Category Archives: geoffrey

a book by any other name

Predicting the future is a fool’s errand, but it comforts me to look back on the past and see that some questions are important enough to revisit in each new age. In the 1996 collection The Future of the Book, edited by Geoffrey Nunberg, there are several essays that treat the same questions that we are concerned with now: how will reading change in the digital environment? What will be the form of digital texts? What role for the author? The reader?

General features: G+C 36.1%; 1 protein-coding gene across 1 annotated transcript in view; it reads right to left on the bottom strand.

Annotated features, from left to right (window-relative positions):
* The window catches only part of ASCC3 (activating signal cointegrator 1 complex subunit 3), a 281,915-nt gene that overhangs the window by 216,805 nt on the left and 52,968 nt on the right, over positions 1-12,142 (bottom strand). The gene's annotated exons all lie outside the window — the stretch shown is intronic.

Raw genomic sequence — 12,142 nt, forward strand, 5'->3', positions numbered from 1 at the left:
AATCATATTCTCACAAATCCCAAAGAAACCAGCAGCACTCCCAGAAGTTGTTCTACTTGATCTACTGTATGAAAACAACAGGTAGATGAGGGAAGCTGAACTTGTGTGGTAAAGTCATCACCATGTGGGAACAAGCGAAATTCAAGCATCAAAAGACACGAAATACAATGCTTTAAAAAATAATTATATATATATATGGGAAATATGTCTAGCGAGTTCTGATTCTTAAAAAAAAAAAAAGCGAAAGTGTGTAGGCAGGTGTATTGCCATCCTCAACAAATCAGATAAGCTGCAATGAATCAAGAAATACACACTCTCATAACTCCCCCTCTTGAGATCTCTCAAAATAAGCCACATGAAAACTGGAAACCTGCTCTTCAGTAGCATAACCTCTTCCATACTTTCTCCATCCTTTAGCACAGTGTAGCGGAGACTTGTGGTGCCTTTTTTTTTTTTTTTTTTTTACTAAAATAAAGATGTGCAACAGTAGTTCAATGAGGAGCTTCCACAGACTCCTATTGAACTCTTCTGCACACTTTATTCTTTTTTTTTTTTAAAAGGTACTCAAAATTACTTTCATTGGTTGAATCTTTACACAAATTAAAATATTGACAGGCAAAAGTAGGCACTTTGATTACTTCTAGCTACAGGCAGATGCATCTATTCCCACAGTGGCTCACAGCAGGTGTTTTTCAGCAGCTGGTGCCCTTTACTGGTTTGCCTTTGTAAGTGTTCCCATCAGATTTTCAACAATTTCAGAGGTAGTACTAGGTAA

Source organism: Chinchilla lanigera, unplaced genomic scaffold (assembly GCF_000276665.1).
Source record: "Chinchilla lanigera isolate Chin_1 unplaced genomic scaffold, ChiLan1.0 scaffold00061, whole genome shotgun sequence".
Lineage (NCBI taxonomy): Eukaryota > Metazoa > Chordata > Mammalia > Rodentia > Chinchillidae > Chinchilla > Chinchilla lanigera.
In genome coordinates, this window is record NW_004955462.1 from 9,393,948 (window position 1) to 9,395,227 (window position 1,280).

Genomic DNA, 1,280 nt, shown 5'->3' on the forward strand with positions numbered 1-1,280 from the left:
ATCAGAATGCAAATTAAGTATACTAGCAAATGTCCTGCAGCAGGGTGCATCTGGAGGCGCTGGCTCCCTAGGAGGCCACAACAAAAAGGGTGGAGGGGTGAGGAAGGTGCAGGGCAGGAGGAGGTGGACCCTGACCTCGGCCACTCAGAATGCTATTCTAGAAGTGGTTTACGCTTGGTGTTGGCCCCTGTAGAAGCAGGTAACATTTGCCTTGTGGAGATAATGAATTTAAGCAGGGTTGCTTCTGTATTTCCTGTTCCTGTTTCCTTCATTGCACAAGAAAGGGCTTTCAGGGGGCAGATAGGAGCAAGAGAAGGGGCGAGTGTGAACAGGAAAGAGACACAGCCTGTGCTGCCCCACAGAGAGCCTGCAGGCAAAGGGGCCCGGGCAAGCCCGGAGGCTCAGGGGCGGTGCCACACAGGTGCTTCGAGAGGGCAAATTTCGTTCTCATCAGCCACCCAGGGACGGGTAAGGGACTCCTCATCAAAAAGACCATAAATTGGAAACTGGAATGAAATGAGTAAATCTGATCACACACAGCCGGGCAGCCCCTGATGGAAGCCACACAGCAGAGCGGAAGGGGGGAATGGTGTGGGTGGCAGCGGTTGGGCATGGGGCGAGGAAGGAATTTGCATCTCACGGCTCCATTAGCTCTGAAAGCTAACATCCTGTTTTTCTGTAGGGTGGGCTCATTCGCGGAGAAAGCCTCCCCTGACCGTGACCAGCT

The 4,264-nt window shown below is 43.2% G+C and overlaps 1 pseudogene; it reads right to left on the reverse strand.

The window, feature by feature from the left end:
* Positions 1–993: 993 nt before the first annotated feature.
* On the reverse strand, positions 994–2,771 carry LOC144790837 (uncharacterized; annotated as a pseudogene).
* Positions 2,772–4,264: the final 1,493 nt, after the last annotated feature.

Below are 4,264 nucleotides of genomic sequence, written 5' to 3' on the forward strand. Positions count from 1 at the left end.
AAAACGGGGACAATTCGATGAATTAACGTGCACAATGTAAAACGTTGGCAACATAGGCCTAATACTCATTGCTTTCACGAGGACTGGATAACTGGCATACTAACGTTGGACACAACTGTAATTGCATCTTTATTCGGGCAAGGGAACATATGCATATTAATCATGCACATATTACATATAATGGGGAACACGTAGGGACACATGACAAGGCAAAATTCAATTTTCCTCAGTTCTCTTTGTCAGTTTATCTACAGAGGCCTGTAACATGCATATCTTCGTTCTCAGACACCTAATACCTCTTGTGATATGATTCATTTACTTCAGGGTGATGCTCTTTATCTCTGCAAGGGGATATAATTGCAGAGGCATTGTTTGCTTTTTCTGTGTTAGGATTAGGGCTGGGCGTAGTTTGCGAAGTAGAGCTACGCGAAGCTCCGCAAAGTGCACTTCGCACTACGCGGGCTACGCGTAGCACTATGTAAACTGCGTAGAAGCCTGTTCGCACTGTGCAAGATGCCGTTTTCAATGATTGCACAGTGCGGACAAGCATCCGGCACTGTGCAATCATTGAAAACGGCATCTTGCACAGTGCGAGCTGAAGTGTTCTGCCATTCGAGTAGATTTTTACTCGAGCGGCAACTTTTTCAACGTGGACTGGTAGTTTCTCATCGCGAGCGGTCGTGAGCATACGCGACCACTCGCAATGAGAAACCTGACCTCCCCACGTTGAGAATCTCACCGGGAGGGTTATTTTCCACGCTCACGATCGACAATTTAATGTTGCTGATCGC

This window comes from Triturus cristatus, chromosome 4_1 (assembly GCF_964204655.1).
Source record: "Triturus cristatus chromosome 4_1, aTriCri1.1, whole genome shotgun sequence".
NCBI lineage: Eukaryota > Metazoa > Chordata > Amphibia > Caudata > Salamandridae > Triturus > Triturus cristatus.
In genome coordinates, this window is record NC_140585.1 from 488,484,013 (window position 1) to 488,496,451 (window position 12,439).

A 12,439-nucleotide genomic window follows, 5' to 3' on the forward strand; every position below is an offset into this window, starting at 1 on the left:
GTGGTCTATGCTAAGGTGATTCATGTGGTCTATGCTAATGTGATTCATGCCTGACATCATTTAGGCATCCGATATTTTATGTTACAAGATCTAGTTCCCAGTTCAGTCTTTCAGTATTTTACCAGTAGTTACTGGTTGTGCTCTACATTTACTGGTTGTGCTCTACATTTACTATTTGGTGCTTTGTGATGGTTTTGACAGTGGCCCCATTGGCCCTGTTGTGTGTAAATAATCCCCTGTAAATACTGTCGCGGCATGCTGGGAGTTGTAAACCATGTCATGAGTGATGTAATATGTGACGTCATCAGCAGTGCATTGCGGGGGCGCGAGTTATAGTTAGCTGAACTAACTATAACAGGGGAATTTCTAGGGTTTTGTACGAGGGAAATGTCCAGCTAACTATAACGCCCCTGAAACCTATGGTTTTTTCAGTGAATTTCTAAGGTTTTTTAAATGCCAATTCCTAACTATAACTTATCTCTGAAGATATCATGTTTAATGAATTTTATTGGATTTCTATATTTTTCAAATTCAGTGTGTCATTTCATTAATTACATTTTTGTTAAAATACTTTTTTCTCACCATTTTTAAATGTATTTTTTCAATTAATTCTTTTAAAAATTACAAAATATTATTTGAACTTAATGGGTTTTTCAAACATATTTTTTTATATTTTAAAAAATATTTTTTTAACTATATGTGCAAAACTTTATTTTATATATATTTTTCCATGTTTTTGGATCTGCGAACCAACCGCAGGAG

Dan’s recent post provoked a range of commentary that clearly illustrates the ongoing status of the debate. Despite the fact that these questions were raised, and treated, more than a decade ago—and certainly even further back, in texts I am unaware of (please make recommendations)—their answers are still unknown, which makes their relevance undiminished. The discussion is necessary, as Gary Frost pointed out, because “we do not have a vernacular beyond synthetics such as blog or Wiki or live journal or listserv.” We haven’t developed a canonical term for this idea of a digital text that includes multimedia, that accretes other text and multimedia from the activity of the network. When you are working at the edges of technology, inventing new terms of art to try and explain and market your concept, the jargon production is fever pitched. But we just haven’t been exploring this question long enough to see what odd word will stick that can serve to separate the idea of a physical book, in all its permutations, from the notion of a networked book, in its unexplored mystery. It’s a fundamental direction of our research at the Institute, and the contributions from our community of readers continues to be instructive.